It’s no secret that remote work is on the rise, with nearly 5 million Americans working from home at least half the week in 2020. Now, thanks to COVID-19, many individuals are working from home for the first time. Android Authority has employed a fully remote team for years now, so to help you stay productive at home we put together a list of our top 10 tips for remote work.
Before we get started, you should keep in mind that not everyone works the same. While we’re sure that some of the tips below will help you boost productivity while working from home, you may find that not all of them work for you. Without further ado, here are our tips on how to work from home.
Get ready for work
One of the biggest misconceptions about working from home is that you will spend all day in your pajamas on a laptop in bed. Sure, you can do this, but it’s far from ideal.
The act of physically getting ready for remote work (having breakfast, brushing your teeth, getting dressed, etc.) also helps you mentally get ready for a productive day. By staying in your pajamas, you’re making it more difficult to get into the right mindset for work.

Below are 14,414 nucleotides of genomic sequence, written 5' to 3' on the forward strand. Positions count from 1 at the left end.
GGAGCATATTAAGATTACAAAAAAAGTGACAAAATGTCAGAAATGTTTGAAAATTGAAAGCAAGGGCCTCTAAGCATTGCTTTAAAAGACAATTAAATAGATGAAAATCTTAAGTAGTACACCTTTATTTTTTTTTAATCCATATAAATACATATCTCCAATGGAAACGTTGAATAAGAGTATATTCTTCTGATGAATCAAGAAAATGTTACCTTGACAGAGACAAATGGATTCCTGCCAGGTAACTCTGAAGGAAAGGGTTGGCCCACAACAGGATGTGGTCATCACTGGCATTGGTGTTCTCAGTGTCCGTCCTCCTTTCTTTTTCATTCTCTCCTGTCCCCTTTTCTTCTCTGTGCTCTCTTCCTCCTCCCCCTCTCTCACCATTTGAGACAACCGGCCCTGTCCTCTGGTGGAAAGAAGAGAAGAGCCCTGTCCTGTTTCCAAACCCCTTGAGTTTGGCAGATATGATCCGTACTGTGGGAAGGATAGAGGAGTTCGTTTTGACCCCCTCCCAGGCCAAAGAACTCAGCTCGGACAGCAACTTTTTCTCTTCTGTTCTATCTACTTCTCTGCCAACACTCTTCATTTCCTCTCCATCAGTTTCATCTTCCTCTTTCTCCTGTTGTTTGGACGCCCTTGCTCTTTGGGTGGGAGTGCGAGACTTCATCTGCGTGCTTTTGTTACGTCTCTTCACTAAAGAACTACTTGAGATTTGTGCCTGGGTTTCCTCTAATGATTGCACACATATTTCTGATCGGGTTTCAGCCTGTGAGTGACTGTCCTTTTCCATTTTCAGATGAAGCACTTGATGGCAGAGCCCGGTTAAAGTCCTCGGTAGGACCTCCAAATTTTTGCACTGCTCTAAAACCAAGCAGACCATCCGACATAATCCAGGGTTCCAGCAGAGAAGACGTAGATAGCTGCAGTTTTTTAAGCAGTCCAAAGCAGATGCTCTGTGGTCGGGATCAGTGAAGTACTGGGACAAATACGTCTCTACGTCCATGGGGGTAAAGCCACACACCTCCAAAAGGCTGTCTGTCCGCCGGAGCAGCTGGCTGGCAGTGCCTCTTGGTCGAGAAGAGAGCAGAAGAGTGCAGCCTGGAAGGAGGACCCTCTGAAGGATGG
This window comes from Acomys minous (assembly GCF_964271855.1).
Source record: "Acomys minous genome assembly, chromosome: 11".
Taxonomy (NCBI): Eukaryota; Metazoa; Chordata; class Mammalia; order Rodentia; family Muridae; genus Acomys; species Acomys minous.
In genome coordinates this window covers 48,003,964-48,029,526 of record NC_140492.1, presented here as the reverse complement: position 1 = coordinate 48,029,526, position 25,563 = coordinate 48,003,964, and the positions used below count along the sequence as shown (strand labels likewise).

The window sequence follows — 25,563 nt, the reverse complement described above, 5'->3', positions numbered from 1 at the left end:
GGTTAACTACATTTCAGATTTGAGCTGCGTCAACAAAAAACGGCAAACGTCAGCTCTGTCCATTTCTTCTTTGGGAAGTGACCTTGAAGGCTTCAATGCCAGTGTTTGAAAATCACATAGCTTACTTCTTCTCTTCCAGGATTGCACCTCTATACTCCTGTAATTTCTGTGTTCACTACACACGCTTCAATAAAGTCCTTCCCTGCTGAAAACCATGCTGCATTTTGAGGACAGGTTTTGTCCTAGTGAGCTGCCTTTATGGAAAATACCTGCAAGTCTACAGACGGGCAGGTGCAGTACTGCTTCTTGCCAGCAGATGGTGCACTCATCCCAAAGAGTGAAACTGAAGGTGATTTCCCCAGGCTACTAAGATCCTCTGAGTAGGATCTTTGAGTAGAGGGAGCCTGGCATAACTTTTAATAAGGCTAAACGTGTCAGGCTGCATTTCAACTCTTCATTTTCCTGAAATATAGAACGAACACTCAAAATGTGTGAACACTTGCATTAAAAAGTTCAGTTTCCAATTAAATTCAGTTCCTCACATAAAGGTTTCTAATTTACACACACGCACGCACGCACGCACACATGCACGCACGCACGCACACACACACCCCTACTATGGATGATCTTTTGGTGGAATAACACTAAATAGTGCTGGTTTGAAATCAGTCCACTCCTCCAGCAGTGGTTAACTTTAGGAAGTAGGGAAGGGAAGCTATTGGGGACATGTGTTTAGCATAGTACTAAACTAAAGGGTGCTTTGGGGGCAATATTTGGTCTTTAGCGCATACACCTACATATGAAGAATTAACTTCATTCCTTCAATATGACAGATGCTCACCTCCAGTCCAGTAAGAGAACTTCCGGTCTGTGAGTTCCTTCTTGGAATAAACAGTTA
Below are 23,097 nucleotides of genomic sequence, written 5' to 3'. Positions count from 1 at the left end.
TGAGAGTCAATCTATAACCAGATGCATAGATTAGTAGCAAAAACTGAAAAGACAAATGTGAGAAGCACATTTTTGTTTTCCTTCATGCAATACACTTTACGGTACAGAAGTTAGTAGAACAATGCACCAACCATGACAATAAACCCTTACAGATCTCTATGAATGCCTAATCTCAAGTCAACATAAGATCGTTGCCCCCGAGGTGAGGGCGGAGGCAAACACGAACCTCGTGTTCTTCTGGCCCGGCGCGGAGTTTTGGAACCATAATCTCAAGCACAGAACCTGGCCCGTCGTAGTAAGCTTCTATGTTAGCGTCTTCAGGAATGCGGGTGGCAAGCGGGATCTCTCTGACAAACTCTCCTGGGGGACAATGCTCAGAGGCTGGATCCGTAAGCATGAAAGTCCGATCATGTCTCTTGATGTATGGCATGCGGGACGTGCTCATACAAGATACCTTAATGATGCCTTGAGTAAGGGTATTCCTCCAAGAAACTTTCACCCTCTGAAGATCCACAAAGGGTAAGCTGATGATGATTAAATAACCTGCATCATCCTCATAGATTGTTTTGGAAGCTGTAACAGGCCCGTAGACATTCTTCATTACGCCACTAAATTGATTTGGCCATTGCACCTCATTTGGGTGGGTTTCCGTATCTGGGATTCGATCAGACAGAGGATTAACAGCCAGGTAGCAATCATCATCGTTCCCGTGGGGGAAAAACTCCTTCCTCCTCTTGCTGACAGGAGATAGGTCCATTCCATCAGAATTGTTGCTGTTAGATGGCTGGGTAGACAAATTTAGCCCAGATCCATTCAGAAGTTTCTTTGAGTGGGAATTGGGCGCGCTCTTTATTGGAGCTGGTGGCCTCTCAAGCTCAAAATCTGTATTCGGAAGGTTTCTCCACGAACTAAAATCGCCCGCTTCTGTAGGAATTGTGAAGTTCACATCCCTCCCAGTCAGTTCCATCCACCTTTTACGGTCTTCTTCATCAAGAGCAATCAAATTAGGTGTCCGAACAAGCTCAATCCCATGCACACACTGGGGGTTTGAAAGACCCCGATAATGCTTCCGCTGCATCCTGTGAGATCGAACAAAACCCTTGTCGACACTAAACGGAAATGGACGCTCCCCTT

Change your clothes, put on makeup, and do whatever else you would do before going to an office.
We’re not saying that you have to put on a full dress suit or anything (most modern offices are business casual anyway), but you should still change into work clothes, put on makeup, or do whatever else you would do before heading out to the office for a day of work.
And when the work day’s done, hopping back into comfy clothes will help you unwind and forget about work.
Commit to a daily work schedule
The first thing you should decide on is a starting time. Whether that’s five in the morning or just after lunch, make sure you stick to it every single day.